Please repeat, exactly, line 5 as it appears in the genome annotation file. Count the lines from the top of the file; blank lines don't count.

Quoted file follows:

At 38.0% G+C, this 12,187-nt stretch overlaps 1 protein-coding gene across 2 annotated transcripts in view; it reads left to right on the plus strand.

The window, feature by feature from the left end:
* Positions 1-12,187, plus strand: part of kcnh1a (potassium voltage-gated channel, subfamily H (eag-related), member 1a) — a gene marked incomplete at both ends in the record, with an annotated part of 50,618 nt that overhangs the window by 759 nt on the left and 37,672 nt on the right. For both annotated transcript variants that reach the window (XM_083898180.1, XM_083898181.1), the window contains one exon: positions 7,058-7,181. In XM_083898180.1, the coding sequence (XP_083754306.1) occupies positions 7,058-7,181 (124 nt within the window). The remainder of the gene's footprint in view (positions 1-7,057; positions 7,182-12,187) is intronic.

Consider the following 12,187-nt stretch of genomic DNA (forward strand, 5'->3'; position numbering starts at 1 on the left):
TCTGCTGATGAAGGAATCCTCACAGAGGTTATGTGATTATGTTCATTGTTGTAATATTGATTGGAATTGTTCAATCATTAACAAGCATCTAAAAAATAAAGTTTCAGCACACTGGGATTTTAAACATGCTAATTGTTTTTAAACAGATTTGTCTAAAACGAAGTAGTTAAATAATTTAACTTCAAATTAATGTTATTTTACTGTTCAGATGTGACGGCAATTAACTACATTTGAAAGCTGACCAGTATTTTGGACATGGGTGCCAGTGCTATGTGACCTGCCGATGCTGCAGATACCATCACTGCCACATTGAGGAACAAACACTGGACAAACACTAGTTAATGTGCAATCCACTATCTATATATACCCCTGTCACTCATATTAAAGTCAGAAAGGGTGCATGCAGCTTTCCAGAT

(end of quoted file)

TCTGCTGATGAAGGAATCCTCACAGAGGTTATGTGATTATGTTCATTGTTGTAATATTGATTGGAATTGTTCAATCATTAACAAGCATCTAAAAAATAAAGTTTCAGCACACTGGGATTTTAAACATGCTAATTGTTTTTAAACAGATTTGTCTAAAACGAAGTAGTTAAATAATTTAACTTCAAATTAATGTTATTTTACTGTTCAGATGTGACGGCAATTAACTACATTTGAAAGCTGACCAGTATTTTGGACATGGGTGCCAGTGCTATGTGACCTGCCGATGCTGCAGATACCATCACTGCCACATTGAGGAACAAACACTGGACAAACACTAGTTAATGTGCAATCCACTATCTATATATACCCCTGTCACTCATATTAAAGTCAGAAAGGGTGCATGCAGCTTTCCAGAT